Abarim Publications' online Biblical Hebrew Dictionary
The root צהר (shr) isn't used as verb in the Bible. Scholars generally tend to think that this root had to do with being clear or bright or else to "appear," but this is dubious. Judging from the consistency of its derivatives, this root has to do with being at the highest of multiple degrees of elevation. Its extant derivatives are:
- The masculine noun צהר (sohar), meaning noon or midday; the time of the day when the sun is at its highest point in the sky (Genesis 43:16, 1 Kings 18:29). This same word is used to express the highest degree of merriment (the opposite of gloom; Isaiah 58:10) or justice (Psalm 37:6).
- The identical noun צהר (sohar), now meaning roof (Genesis 6:16 only). Scholars generally link this root to being bright, and thus assume that this (a) is a different word, and (b) has to do with a window in the ceiling. This is quite nonsensical. Our root simply denotes a highest point. This noun and the previous one are the same.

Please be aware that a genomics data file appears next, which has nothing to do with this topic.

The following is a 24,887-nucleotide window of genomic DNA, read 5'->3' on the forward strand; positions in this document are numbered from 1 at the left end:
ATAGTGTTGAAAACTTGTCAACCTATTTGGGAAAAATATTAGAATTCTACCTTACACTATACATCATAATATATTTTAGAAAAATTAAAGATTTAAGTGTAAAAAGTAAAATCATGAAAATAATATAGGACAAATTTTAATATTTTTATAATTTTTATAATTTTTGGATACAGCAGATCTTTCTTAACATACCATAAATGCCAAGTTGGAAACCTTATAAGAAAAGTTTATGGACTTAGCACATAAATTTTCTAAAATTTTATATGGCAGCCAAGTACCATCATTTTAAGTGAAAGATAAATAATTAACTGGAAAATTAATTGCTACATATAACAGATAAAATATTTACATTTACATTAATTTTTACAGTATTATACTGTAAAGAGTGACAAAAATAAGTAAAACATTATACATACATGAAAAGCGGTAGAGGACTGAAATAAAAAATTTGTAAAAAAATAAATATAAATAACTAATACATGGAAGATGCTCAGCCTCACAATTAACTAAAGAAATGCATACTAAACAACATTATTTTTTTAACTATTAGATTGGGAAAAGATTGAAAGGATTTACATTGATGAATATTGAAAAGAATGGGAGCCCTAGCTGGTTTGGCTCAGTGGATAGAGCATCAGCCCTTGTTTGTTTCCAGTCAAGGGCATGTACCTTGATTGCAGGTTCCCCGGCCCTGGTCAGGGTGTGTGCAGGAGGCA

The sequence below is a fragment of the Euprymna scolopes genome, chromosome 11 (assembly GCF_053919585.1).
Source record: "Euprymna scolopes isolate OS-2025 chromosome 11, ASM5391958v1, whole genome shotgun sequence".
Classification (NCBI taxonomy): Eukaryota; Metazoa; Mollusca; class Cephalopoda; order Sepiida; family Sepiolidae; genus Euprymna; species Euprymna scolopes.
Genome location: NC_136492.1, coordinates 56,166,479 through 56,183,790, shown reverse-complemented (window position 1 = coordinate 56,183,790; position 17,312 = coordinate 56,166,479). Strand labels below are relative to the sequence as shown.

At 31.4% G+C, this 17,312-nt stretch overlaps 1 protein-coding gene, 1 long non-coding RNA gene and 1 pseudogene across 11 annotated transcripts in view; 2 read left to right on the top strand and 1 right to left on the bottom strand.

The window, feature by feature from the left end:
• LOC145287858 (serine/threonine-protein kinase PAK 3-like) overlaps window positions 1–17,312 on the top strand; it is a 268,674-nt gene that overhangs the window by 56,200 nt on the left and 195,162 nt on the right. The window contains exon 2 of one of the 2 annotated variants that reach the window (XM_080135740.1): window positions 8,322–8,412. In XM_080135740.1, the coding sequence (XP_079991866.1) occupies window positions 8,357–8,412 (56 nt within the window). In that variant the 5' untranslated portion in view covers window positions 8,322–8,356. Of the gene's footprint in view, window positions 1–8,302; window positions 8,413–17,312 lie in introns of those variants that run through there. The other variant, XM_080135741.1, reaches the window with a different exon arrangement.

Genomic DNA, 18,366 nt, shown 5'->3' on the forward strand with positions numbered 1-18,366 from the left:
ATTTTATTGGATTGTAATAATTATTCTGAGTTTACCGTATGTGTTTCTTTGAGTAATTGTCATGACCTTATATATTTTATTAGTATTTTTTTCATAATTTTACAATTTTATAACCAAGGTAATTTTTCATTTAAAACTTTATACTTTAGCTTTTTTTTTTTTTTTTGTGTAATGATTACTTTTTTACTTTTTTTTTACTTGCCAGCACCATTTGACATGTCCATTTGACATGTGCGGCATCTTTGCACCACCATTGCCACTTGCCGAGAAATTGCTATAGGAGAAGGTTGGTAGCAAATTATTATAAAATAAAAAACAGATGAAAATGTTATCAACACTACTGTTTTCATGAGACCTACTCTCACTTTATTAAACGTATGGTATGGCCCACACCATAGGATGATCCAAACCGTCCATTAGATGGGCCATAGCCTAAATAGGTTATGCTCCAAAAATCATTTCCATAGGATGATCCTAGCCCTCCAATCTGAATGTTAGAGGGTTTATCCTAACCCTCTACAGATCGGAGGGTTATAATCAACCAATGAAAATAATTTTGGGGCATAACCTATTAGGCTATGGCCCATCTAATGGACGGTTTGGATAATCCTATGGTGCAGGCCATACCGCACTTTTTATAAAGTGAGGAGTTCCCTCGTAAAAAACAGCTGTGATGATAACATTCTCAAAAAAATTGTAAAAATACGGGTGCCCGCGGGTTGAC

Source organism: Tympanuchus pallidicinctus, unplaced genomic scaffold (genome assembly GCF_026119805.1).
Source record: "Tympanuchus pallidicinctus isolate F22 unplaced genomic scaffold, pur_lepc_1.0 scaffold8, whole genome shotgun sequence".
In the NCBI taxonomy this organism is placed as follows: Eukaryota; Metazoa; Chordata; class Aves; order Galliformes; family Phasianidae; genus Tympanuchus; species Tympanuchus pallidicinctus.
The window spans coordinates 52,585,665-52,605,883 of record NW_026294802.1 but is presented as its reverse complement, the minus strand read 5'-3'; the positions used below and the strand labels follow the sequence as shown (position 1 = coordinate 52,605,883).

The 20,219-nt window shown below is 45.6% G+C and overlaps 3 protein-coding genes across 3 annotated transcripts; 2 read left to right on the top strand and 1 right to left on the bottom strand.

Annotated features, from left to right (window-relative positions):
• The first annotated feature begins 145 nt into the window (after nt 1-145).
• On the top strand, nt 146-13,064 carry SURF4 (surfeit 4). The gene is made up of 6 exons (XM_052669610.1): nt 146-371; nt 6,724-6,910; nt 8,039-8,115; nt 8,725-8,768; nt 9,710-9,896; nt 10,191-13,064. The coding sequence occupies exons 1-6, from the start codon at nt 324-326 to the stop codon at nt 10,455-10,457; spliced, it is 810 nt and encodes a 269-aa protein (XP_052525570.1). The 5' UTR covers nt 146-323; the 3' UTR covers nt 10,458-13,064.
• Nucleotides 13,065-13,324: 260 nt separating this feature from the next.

- The masculine noun יצהר (yishar), denoting fresh olive oil; the unprocessed product of the olive tree. Scholars tend to think that this oil was named such because of its bright appearance but it's probably because it came from olives that were ripe (high). A similar connection between elevation and ripeness of fruit occurs in the root רמם (rmm II). Together with grain and new wine, this oil was one of three agricultural products guaranteed by YHWH on the proviso that the people would adhere to the covenant (Deuteronomy 7:13). At the end of his mysterious vision of the golden Menorah, Zechariah sees two olive trees at either sides of the lampstand, and is told that these are the two sons of "fresh oil" who stand by the Lord of the whole earth (Zechariah 4:14). It's probably more likely that in this case our word is a regular third person tense of the verb צהר (shr), and that these two are not the two sons of fresh oil, but rather the two sons of He Who Is Being Most High (and this might even be intended as a proper name comparable to Izhar, and is rather a play on Elyon than on the olive tree).
- The denominative verb צהר (sahar), literally meaning "to do the thing with the high things," but simply to press oil by implication (Job 24:11 only).